An Anchorage apprentice lineman and father remained in critical condition Sunday, suffering from brain injuries sustained when a rock fell from a cliff and smashed his car as he drove to work near Milepost 111 of the Seward Highway early Friday morning.
One day later and a few miles down the road, a rock slide closed lanes of the Seward Highway at Milepost 108.5, according to police. The slide was cleared in a few hours, said Alaska Department of Transportation spokeswoman Shannon McCarthy.
News of the near-fatal event Friday coupled with Saturday’s night rockslide has drivers of the only road south out of Anchorage wondering: What are the chances?
State officials say the risk of rock fall to Seward Highway drivers is “relatively small” -- but uncertain.
“It is frustrating to the public and department that the rocks fall unpredictably, and typical measures we take to improve safety (seatbelts, moderate speeds, sober driving) don’t decrease risk in this case,” McCarthy said.
Rocks raining down from steep cliffs have been a problem between Mileposts 104-114 for years, McCarthy said. This winter has been particularly active: The 7.0 earthquake on Nov. 30 dislodged five dump trucks worth of rock and debris, leading the DOT to advise against traveling down the highway for several days in early December.
There have been other periods of high rock fall activity, McCarthy said, such as in 2014 and 2015 when rocks the “size of small cars" tumbled down and the DOT removed a large boulder near the Potter Weight Station that geologists had tagged as a risk.
McCarthy said she didn’t know what specifically caused the Friday or Saturday rock falls. But rocks tend to fall more after a freeze-thaw cycle with rain and wind -- the exact weather we’ve been having, she said.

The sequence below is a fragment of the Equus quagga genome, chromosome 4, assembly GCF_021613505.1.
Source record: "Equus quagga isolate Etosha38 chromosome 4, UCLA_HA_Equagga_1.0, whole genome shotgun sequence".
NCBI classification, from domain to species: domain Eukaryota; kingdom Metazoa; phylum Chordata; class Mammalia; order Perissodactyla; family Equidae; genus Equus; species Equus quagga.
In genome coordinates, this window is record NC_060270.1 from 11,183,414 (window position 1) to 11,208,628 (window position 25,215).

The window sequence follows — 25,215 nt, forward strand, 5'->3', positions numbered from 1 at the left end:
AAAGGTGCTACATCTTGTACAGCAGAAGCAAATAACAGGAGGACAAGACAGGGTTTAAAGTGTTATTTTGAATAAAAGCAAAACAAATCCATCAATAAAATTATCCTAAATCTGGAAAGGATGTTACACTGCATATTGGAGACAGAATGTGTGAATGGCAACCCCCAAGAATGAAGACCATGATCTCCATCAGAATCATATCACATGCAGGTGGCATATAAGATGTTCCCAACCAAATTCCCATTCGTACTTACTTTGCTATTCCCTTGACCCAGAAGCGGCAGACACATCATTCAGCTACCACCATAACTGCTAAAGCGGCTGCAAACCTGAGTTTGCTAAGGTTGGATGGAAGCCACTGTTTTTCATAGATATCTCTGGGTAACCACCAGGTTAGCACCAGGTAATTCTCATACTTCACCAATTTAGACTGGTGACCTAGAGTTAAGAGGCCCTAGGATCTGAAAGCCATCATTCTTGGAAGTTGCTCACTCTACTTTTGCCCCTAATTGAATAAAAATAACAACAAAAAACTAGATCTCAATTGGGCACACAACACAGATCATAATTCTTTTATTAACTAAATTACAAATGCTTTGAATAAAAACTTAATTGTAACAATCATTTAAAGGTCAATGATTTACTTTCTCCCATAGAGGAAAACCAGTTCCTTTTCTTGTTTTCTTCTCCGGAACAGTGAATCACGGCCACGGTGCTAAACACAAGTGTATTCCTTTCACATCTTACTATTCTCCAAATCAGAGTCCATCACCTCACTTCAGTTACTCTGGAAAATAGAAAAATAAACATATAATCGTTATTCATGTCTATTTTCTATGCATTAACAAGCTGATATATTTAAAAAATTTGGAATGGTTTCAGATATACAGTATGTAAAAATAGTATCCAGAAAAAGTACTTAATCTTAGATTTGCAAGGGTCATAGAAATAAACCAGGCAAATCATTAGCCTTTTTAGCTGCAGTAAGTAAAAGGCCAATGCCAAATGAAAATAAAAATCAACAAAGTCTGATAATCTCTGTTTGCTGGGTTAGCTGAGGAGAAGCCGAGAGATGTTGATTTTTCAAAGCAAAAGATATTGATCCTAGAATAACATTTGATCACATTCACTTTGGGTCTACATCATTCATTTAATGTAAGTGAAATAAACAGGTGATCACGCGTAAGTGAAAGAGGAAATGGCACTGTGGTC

The DOT is in the design and planning stages of a multimillion-dollar project to make the corridor between Mileposts 104-114 less prone to the hazards of falling rock. Loose rock will be removed, bigger boulders will be secured with bolts and mesh nets to catch debris will be installed.
In December, DOT started two mitigation projects in the area that had been “in the works for a long time,” McCarthy said.
None of that helped Jason Carter, a married apprentice lineman with the IBEW Local 1547 union who was on his way to work early Thursday morning when a large rock tumbled from a cliff just south of McHugh Creek just after 5 a.m., smashing the roof of his Kia Forte as he drove, according to the Anchorage Police Department and an online fundraising site.
Carter, a father of three, suffered brain trauma and was rushed to Providence Alaska Medical Center where he underwent emergency surgery, according to a Facebook page created to keep family and friends up to date on his condition.
He remains in critical condition and under sedation but has shown positive signs like being able to move his legs, according to the page, Jason’s Healing.
An online fundraiser for Carter and his family had raised $51,000 as of Sunday.
Correction: An earlier version of this story incorrectly reported the date of the 7.0 earthquake. It was Nov. 30 not Dec. 30.